Until May, 1960. That date saw the first publication of an extraordinary new title from National Comics, now DC. The book was called “Tales of the Black Freighter”, and while its sales never quite topped those of the E.C. giants such as PIRACY and BUCCANEERS, in terms of critical acclaim and influence upon later books of the same type, TALES OF THE BLACK FREIGHTER made an impression upon the comic book landscape that remains to this day. Indeed, with DC comic currently reprinting the first classic thirty issues of the title and apparently meeting with considerable success, it would seem that its impact remains undiluted despite the quarter century that has elapsed since the original publication.
—Excerpt from Alan Moore’s WATCHMEN, 1986
LONG BEACH— Watchmen. At the time of its release this was considered a classic. It is the only graphic novel to make the TIME All-Time Top 100 novel’s list. It’s also the only book I’ve ever read which seemed to foreshadow its own life cycle within a subplot.
My wife picked up the novel and we began to read. It was good to get back into the comic book style reading after being away for so many years. I had never read Watchmen and was pleasantly surprised by just how good this novel was.
The story has many layers and goes into great depth on almost every character who enters a graphic frame. As I was reading I became more and more interested in the outcome and the suspense of who was behind the seemingly unrelated plot lines layered throughout the story.
I enjoyed the way this novel pulled the mask off of each hero and showed them for what they were. All were mere men with no special powers, save one. All had their moral conflicts and short comings. None of them lived a perfect life. And quite a few lived a life of what would seem horror.
The way the story was woven into history in the midst of the Cold War was fascinating. With each character a subtle hint was given of involvement in a critical time in the history of America. The events of the past were re-written, twisted around and turned on their head which only seemed to amplify the fear of an impending war; a feeling I remember from the Cold War days.
The one short coming of the novel came with the ending, at least in my perspective. It did wonders to tie up lose ends throughout the story, but the event itself seemed a little nuts. It served its purpose well to put the villain in a fallen, psychotic idealism of his own making. But at the same time, the method of the ending presented in the motion picture seemed a little more plausible and useful.
The movie itself was entertaining. I was disappointed with some of the acting, but this is, after all, a comic turned movie. Not often do actors put forth the effort to be Oscar worthy in such a genre, The Dark Knight being the rare exception.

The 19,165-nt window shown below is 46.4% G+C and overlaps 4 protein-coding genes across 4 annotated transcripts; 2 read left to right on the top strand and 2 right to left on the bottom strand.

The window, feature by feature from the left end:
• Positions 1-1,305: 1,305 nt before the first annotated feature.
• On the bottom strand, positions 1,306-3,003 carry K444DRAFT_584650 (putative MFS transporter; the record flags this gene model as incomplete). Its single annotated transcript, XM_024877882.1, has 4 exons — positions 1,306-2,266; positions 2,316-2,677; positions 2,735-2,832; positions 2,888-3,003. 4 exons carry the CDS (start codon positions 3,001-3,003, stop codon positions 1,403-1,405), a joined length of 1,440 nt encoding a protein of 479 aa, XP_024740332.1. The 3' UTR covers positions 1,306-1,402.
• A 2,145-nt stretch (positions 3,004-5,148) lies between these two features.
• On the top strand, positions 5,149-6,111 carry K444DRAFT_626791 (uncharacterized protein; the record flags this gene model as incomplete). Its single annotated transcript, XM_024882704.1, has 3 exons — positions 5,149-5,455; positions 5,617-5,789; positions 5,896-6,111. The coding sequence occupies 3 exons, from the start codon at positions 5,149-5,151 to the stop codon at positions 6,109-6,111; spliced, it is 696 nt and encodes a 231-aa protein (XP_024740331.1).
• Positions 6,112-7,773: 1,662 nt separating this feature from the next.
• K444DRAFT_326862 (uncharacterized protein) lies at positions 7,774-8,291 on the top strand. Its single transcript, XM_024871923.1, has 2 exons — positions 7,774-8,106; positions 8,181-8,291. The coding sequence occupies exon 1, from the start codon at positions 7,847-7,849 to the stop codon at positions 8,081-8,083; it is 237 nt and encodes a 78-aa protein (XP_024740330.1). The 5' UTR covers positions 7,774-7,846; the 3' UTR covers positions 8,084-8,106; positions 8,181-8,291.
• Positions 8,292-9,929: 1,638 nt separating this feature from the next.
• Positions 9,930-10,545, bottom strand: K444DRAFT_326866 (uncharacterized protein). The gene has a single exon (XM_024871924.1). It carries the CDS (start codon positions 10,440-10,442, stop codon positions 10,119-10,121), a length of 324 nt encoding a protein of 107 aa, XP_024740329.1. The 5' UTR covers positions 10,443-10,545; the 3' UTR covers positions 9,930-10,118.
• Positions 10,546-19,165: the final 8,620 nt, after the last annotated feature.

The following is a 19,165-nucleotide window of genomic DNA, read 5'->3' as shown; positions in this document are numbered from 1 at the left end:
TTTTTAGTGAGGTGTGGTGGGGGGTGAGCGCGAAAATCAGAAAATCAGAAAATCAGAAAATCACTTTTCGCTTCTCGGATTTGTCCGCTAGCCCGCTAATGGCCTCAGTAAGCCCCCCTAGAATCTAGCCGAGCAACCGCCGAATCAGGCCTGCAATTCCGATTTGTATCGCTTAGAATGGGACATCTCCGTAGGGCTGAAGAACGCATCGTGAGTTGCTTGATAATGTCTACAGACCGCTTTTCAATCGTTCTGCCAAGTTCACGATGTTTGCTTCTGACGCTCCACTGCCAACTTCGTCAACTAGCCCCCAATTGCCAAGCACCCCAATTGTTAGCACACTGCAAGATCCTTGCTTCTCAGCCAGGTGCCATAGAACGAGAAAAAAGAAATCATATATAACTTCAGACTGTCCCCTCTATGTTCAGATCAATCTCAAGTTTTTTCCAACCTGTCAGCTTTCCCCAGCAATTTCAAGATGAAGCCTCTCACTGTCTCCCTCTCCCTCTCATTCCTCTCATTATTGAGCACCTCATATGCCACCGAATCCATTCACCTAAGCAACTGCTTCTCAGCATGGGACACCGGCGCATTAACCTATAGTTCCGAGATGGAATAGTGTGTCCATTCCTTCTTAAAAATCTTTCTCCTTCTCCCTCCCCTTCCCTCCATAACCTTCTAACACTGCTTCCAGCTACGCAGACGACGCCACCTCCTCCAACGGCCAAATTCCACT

The changes and alterations in the film from the book were a little disappointing in some respects, but I understand the necessity. The film is already three hours long. To include the actual events as detailed as the novel would have made this film about a week long. However, I couldn’t help but notice the cheap potshots that Hollywood weaved into the film.
Ozymandias was not out to seek the end of fossil fuel. The novel seemed to imply Dr. Manhattan had already solved this dilemma by synthesizing copious amounts of lithium for improved battery technology. A point which, when made at his retirement party, broke the heart of the original Nite Owl. Secondly, in the novel, the upcoming candidate for Presidency was not Ronald Reagan. The novel had the headlines as “R.R. For President?” The initials were for Robert Redford.
Veidt, the worlds smartest man, was quite mad in the novel, and quite good at the markets. In the novel he had given away his vast fortune, traveled the world and the footsteps of Alexander the Great, and then amassed a new fortune of his own making. He did have the goal of sustained peace on Earth through a cataclysmic event. But he intended to reap his rewards and profits through the build up:
Veidt: First Impressions: Oiled muscleman with machine gun… cut to pastel bears, valentine hearts. Juxtaposition of wish fulfillment violence and infantile imagery, desire to regress be free of responsibility… This all says “war” we should buy accordingly.
Assistant: But.. sir, we have never bought into munitions…
Veidt: Of course not. Your ignoring the subtext: Increased sexual imagery, even in the candy ads. It implies erotic undercurrent not uncommon in times of war. Remember the Baby Boom…
Assistant: So, should we buy into… uh?
Veidt: Into the major erotic video companies. That’s the short term. Also we should negotiate controlling shares in selected baby foods and maternity goods manufacturers.
—WATCHMEN, Issue 10, Page 6
The movie was filled with violence. Graphic violence. Though it was tamed down from the descriptions of the novel. The nudity throughout the film was also less than found in the novel, but more frontal than the novel. It was interesting to see the Blue-Man Group make its motion picture debut, but I would have appreciated it more if they’d worn a loin cloth or something.
Seriously though, I thought they made some of the characters a little wimpy compared to the book. Dr. Manhattan sounded like Michael Jackson whereas the novel was written in a way that impressed upon me he had a strong, monotone, cold, male voice. And Rorchach’s final lines did not come across so heart broken and weepy in the novel. He seemed to go out on top of his game in full non-compromising fashion. Perhaps I am mistaken, but it would not surprise me to learn that my impressions of the novel were correct and that these changes were the result of Hollywood meddling with a great story line.
I recommend reading the novel. While I enjoyed the movie and found Ozymandias’ cinematic global event more logical, I found the book as a whole more entertaining and interesting.